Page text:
Furthermore, “the administration of CBD significantly reduced relative gene expression of tyrosine hydroxylase in the ventral tegmental area, Oprm1, CB1 r and GPR55 in the NAcc and significantly increased CB2 r in the NAcc.”

Taken together, “these results reveal that the administration of CBD reduced the reinforcing properties, motivation and relapse for ethanol.”

The study concludes; “These findings strongly suggest that CBD may result useful for the treatment of alcohol use disorders.”

According to the Mayo Clinic, an alcohol use disorder is “a chronic disease characterized by uncontrolled drinking and preoccupation with alcohol.”

The study was published online by the U.S. National Institute of Health as well as Addiction Biology; it can be found by clicking here.

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Hawaii Committee Unanimously Passes Bill to Legalize Hemp with No License Required

A bill that would treat hemp like other crops such as tomatoes, allowing it to be grown by anyone without a license, has been approved by its initial committee in Hawaii.

The House Agricultural Committee approved House Bill 773 with a unanimous 7 to 0 vote. The measure makes it so that “No person shall be subject to any civil or criminal sanctions in this State for planting, growing, harvesting, possessing, processing, selling, or buying industrial hemp”. Hemp would be defined as having no more than 0.3% tetrahydrocannabinol (THC, the active ingredient in cannabis).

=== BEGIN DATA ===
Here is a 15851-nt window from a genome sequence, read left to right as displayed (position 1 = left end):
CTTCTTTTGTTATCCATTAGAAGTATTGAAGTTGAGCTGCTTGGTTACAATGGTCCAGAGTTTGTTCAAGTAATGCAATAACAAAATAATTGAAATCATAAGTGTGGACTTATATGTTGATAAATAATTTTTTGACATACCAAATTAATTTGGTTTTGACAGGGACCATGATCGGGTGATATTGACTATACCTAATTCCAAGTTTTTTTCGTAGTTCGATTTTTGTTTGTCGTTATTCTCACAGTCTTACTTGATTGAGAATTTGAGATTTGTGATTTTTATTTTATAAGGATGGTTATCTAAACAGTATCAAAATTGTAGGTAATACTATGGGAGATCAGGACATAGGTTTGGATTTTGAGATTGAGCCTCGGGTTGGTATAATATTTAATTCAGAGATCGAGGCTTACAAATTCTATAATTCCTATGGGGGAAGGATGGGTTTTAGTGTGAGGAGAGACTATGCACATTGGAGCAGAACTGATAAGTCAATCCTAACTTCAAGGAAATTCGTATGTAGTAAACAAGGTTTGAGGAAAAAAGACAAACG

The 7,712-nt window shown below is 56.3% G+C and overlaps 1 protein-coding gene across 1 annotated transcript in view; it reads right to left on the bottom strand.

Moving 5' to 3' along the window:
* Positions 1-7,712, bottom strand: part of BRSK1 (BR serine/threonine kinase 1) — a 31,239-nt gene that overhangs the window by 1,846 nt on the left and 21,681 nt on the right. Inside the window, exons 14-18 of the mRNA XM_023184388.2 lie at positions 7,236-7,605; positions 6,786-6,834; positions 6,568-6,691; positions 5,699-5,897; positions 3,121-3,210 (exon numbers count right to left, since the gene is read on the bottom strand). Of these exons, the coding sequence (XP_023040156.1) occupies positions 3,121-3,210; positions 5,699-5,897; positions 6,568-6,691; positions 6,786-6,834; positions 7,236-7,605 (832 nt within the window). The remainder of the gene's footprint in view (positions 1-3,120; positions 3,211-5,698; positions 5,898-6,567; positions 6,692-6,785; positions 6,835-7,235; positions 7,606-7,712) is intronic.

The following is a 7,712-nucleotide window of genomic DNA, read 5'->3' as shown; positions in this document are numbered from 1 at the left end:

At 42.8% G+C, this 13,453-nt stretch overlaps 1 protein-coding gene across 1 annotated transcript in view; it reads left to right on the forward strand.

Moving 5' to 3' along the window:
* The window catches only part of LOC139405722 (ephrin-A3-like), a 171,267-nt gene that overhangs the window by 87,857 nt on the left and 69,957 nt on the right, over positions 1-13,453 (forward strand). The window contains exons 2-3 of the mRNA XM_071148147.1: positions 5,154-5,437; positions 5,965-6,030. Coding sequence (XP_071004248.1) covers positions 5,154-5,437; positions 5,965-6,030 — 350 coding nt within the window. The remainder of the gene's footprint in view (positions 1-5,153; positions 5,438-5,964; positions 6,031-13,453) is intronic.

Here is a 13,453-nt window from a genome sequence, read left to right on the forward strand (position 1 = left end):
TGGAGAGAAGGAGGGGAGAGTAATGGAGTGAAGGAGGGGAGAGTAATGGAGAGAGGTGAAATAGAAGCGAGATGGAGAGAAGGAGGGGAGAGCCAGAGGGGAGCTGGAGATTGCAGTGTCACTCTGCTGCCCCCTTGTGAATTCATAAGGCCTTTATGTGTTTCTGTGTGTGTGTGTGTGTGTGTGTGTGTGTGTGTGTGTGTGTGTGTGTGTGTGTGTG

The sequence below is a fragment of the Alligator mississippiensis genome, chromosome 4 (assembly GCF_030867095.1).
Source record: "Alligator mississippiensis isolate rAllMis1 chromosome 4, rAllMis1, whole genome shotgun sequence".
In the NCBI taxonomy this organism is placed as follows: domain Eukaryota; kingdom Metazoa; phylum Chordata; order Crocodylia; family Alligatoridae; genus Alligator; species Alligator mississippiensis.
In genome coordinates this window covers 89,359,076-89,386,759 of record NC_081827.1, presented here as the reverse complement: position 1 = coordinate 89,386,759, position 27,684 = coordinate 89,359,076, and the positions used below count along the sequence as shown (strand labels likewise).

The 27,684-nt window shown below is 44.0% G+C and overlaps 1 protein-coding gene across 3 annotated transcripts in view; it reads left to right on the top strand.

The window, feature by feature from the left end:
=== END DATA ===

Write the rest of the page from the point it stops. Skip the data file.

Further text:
The proposal is now in the House Judiciary Committee, where passage would set it up for a vote in the full House. Passage by the full House would sent it to the Senate, where approval would put it to the desk of Governor David Ige for final consideration.

Click here for the full text of House Bill 773.

Last month Speaker of the House Joseph M. Souki filed a bill that would fully legalize the recreational use of cannabis; this includes personal cultivation and licensed cannabis retail outlets.

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Marijuana Strain Overview: Strawberry Lemonade

Strawberry Lemonade is a great day-time use sativa that’s a mix between Strawberry Cough and Lemon OG.

(Photo: MedicalJane.com)

Strawberry Lemonade, a sativa-dominant strain, has an uplifting, almost energetic high to it that buzzes throughout the entire body. The taste is great, and perfectly matches its name. As one reviewer (deadlightbulb) on Leafly puts it, it’s like “a tornado made it way through a strawberry field, lemon tree farm and directly into my mouth.”

A concentrate made from the Strawberry Lemonade strain took 1st in High Times’ 2015 Denver Cannabis Cup as “Best Sativa Concentrate”.

This strain is great for those suffering from chronic pain, stress, depression, lack of appetite or anxiety.

Smell and taste:

  • Ripe strawberry
  • Tart lemonade

Reviews:

Strawberry Lemonade currently has 82 reviews on Leafly with an average score of 4.1 out of 5.

Highlighted quote (from one of the Leafly reviews):

“This strain tastes is like a tornado made it way through a strawberry field, lemon tree farm and directly into my mouth. I can’t believe how much flavor this packs! Such a tantalizing terpene profile for this sativa. It is a powerfully uplifting sativa that will give you a very nice cerebral buzz. It was a bit harsh and did make me cough, but the aftertaste was like exhaling a sweetened lemon zest.”

Where to find it

If you live in a state where cannabis is legal, Leafly has a strain finder that can use your exact location to find the closet cannabis store or dispensary to you that is currently carrying then Strawberry Lemonade marijuana strain; you can also look for a variety of other strains.

Click here for this strain finder.